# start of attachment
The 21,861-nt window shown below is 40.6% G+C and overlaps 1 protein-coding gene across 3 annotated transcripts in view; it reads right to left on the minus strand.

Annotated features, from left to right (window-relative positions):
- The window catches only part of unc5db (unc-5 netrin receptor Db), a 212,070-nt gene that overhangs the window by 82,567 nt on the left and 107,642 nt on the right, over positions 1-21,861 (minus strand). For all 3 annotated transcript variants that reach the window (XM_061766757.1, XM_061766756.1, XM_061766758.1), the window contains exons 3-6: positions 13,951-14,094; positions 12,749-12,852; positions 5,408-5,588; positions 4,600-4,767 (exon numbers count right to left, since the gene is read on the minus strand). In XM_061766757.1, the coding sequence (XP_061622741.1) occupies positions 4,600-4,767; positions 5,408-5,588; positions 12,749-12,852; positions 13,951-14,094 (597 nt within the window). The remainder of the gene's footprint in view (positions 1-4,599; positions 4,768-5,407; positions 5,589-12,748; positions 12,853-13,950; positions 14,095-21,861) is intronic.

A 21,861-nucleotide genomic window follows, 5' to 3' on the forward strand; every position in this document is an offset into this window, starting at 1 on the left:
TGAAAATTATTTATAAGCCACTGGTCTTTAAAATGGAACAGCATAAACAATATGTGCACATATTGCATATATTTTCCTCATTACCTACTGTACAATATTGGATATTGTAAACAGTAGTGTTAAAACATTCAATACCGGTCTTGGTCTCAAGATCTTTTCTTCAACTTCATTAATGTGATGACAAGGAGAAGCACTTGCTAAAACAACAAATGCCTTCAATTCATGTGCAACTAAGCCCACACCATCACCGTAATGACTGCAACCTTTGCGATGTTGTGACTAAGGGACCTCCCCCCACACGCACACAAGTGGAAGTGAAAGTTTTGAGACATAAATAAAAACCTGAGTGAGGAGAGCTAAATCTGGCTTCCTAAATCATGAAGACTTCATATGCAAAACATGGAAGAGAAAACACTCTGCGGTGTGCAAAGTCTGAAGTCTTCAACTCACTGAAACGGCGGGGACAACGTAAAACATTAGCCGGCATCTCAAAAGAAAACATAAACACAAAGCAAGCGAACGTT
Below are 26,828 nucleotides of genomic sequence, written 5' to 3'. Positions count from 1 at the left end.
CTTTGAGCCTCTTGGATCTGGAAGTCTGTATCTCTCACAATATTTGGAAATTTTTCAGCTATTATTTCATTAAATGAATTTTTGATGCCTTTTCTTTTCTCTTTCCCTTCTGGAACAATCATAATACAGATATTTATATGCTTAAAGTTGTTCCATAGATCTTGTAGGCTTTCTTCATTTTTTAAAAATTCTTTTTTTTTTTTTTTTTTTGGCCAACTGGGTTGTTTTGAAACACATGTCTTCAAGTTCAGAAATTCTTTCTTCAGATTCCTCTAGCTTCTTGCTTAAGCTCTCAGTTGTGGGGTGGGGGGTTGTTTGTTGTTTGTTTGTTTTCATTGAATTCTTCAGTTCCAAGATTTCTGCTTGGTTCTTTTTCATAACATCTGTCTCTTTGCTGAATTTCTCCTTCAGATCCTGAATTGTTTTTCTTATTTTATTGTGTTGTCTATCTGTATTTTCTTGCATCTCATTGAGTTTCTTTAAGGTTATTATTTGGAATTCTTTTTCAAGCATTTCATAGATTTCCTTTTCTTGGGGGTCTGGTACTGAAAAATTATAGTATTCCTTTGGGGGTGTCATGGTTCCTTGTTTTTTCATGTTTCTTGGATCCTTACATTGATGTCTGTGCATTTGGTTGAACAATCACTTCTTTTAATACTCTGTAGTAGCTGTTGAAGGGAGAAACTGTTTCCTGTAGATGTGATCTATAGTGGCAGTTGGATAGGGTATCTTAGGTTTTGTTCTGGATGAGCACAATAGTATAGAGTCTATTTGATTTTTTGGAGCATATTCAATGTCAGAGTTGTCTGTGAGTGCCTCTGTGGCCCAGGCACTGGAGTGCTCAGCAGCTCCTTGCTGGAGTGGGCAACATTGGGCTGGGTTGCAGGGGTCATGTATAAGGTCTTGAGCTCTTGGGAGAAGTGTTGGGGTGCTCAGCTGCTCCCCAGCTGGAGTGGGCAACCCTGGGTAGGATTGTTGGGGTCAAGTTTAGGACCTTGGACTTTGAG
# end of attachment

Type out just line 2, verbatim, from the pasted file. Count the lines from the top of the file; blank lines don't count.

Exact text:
Annotated features, from left to right (window-relative positions):